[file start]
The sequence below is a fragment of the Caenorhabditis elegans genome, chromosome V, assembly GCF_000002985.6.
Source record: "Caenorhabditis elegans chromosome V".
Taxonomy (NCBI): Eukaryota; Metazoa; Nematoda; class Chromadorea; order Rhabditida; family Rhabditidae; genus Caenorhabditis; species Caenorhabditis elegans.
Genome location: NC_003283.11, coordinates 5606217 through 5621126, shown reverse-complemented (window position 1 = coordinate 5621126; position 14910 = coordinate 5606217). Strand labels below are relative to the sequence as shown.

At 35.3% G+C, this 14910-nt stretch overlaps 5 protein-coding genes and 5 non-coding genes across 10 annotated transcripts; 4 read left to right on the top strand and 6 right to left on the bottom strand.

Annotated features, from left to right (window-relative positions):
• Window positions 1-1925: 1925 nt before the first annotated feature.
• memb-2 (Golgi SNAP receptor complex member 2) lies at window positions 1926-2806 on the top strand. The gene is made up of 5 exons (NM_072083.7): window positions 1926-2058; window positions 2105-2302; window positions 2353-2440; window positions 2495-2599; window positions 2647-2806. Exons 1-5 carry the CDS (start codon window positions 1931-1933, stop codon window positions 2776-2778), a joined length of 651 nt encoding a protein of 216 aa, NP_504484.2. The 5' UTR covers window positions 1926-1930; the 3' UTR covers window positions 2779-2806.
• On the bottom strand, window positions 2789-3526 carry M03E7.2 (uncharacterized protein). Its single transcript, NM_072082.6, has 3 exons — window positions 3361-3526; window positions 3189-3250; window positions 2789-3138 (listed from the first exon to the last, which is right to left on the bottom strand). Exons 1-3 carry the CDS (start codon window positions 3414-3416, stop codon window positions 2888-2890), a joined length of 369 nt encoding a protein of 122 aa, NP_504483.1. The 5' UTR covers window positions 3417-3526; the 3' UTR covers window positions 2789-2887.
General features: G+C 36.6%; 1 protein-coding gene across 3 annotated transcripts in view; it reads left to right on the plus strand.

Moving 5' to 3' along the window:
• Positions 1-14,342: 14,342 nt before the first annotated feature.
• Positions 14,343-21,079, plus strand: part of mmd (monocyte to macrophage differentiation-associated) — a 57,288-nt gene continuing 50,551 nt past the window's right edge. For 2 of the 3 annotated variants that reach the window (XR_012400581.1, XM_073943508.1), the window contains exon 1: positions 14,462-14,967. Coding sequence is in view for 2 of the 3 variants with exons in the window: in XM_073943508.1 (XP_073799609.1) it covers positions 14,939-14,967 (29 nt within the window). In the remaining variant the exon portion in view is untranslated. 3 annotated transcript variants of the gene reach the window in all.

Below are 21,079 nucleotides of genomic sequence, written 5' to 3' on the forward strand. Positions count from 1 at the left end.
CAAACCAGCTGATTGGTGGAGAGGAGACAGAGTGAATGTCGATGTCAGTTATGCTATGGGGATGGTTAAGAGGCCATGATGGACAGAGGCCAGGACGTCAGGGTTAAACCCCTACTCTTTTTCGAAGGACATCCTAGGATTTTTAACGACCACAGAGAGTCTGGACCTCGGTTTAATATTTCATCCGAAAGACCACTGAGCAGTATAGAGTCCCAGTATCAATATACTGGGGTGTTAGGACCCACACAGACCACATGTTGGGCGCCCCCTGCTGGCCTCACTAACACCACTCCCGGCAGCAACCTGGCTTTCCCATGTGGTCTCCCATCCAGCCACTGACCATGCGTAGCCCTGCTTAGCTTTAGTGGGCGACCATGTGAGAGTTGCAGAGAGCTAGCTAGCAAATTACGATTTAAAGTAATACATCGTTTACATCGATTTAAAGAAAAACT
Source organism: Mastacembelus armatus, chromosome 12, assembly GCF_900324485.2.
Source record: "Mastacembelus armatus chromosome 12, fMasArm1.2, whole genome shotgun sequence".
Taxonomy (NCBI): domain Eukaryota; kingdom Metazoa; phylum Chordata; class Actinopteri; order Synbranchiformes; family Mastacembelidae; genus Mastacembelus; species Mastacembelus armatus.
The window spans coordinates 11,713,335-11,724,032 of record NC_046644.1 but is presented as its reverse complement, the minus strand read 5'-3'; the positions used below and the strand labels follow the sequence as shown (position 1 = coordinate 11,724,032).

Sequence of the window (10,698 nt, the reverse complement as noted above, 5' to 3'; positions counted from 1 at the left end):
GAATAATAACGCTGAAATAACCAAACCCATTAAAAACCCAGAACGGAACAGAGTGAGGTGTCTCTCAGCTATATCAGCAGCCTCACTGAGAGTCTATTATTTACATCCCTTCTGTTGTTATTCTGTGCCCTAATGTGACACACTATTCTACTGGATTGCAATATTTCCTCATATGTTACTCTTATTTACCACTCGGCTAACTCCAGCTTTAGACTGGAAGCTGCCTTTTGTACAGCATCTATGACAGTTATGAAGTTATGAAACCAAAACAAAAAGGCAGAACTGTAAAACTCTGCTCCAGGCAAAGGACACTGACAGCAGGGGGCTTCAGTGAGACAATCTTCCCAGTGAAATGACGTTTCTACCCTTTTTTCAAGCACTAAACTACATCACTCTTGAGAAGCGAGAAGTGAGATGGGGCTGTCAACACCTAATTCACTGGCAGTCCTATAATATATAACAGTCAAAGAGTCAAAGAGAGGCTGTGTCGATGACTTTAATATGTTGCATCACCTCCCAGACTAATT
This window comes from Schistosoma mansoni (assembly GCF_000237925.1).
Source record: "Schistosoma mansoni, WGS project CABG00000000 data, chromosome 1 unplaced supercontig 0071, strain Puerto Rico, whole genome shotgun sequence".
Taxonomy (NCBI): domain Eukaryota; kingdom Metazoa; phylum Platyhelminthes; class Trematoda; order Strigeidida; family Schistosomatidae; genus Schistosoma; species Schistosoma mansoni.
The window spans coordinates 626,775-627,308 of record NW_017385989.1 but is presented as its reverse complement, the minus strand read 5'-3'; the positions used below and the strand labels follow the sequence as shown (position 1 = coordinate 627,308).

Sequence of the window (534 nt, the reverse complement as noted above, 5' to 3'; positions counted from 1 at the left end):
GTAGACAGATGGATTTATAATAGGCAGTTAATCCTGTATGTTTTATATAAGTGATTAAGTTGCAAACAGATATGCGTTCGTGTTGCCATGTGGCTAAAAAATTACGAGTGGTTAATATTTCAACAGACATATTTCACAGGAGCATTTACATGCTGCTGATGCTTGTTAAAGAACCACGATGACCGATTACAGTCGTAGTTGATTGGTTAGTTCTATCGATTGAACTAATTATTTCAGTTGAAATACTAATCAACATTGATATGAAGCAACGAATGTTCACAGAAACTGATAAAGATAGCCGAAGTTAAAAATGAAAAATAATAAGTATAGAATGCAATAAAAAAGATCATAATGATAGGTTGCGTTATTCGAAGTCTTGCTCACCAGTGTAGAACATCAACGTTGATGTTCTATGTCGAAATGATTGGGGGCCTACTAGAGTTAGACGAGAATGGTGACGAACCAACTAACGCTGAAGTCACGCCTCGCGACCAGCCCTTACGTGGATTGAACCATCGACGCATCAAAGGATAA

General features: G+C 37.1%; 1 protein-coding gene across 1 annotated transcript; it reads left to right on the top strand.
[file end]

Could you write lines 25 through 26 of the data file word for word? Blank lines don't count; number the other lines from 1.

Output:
The window spans coordinates 626,775-627,308 of record NW_017385989.1 but is presented as its reverse complement, the minus strand read 5'-3'; the positions used below and the strand labels follow the sequence as shown (position 1 = coordinate 627,308).

Sequence of the window (534 nt, the reverse complement as noted above, 5' to 3'; positions counted from 1 at the left end):